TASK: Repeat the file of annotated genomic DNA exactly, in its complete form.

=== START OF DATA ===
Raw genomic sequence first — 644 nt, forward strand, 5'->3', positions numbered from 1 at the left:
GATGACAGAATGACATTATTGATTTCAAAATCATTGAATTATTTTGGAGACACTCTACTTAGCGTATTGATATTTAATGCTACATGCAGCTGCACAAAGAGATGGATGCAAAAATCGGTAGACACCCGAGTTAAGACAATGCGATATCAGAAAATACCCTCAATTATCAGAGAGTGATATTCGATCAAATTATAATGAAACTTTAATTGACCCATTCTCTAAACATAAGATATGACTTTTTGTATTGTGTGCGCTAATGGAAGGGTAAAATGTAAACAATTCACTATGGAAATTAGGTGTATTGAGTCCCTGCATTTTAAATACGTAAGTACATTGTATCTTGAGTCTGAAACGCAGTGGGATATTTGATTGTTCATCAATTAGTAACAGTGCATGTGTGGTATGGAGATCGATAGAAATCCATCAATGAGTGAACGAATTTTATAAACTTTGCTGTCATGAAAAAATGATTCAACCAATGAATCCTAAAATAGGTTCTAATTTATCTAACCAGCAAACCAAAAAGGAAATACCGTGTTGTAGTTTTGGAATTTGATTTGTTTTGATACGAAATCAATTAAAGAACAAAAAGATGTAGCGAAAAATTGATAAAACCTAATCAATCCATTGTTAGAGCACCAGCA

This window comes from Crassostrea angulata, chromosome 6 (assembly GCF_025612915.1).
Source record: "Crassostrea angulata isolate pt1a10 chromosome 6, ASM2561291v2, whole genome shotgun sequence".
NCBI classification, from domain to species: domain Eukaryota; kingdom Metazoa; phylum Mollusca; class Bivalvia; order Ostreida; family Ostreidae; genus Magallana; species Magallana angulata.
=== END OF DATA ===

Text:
Raw genomic sequence first — 644 nt, forward strand, 5'->3', positions numbered from 1 at the left:
GATGACAGAATGACATTATTGATTTCAAAATCATTGAATTATTTTGGAGACACTCTACTTAGCGTATTGATATTTAATGCTACATGCAGCTGCACAAAGAGATGGATGCAAAAATCGGTAGACACCCGAGTTAAGACAATGCGATATCAGAAAATACCCTCAATTATCAGAGAGTGATATTCGATCAAATTATAATGAAACTTTAATTGACCCATTCTCTAAACATAAGATATGACTTTTTGTATTGTGTGCGCTAATGGAAGGGTAAAATGTAAACAATTCACTATGGAAATTAGGTGTATTGAGTCCCTGCATTTTAAATACGTAAGTACATTGTATCTTGAGTCTGAAACGCAGTGGGATATTTGATTGTTCATCAATTAGTAACAGTGCATGTGTGGTATGGAGATCGATAGAAATCCATCAATGAGTGAACGAATTTTATAAACTTTGCTGTCATGAAAAAATGATTCAACCAATGAATCCTAAAATAGGTTCTAATTTATCTAACCAGCAAACCAAAAAGGAAATACCGTGTTGTAGTTTTGGAATTTGATTTGTTTTGATACGAAATCAATTAAAGAACAAAAAGATGTAGCGAAAAATTGATAAAACCTAATCAATCCATTGTTAGAGCACCAGCA

This window comes from Crassostrea angulata, chromosome 6 (assembly GCF_025612915.1).
Source record: "Crassostrea angulata isolate pt1a10 chromosome 6, ASM2561291v2, whole genome shotgun sequence".
NCBI classification, from domain to species: domain Eukaryota; kingdom Metazoa; phylum Mollusca; class Bivalvia; order Ostreida; family Ostreidae; genus Magallana; species Magallana angulata.